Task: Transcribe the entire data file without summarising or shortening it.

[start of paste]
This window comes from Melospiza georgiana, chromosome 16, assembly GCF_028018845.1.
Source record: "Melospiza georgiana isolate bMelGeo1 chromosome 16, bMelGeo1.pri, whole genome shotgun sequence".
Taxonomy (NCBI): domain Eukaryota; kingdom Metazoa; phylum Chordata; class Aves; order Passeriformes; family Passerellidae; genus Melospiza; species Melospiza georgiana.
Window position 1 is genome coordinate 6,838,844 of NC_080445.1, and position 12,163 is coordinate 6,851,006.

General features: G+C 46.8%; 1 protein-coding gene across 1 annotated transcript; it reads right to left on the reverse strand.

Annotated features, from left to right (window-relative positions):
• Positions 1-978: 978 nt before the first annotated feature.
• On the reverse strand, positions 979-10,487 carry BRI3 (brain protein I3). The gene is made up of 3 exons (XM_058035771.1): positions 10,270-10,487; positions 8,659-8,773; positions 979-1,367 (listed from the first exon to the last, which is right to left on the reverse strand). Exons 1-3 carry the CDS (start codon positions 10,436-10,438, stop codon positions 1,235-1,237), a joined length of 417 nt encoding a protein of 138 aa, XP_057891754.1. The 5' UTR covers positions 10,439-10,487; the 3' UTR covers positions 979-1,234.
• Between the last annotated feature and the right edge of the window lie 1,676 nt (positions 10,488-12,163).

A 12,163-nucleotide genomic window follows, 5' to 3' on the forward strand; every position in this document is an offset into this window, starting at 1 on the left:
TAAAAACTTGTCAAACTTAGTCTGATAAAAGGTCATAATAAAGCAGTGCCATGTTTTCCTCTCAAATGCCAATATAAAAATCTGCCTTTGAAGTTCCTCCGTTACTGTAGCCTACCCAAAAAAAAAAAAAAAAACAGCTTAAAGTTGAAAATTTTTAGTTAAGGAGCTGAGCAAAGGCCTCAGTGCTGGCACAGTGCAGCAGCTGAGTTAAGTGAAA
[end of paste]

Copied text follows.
This window comes from Melospiza georgiana, chromosome 16, assembly GCF_028018845.1.
Source record: "Melospiza georgiana isolate bMelGeo1 chromosome 16, bMelGeo1.pri, whole genome shotgun sequence".
Taxonomy (NCBI): domain Eukaryota; kingdom Metazoa; phylum Chordata; class Aves; order Passeriformes; family Passerellidae; genus Melospiza; species Melospiza georgiana.
Window position 1 is genome coordinate 6,838,844 of NC_080445.1, and position 12,163 is coordinate 6,851,006.

General features: G+C 46.8%; 1 protein-coding gene across 1 annotated transcript; it reads right to left on the reverse strand.

Annotated features, from left to right (window-relative positions):
• Positions 1-978: 978 nt before the first annotated feature.
• On the reverse strand, positions 979-10,487 carry BRI3 (brain protein I3). The gene is made up of 3 exons (XM_058035771.1): positions 10,270-10,487; positions 8,659-8,773; positions 979-1,367 (listed from the first exon to the last, which is right to left on the reverse strand). Exons 1-3 carry the CDS (start codon positions 10,436-10,438, stop codon positions 1,235-1,237), a joined length of 417 nt encoding a protein of 138 aa, XP_057891754.1. The 5' UTR covers positions 10,439-10,487; the 3' UTR covers positions 979-1,234.
• Between the last annotated feature and the right edge of the window lie 1,676 nt (positions 10,488-12,163).

A 12,163-nucleotide genomic window follows, 5' to 3' on the forward strand; every position in this document is an offset into this window, starting at 1 on the left:
TAAAAACTTGTCAAACTTAGTCTGATAAAAGGTCATAATAAAGCAGTGCCATGTTTTCCTCTCAAATGCCAATATAAAAATCTGCCTTTGAAGTTCCTCCGTTACTGTAGCCTACCCAAAAAAAAAAAAAAAAACAGCTTAAAGTTGAAAATTTTTAGTTAAGGAGCTGAGCAAAGGCCTCAGTGCTGGCACAGTGCAGCAGCTGAGTTAAGTGAAA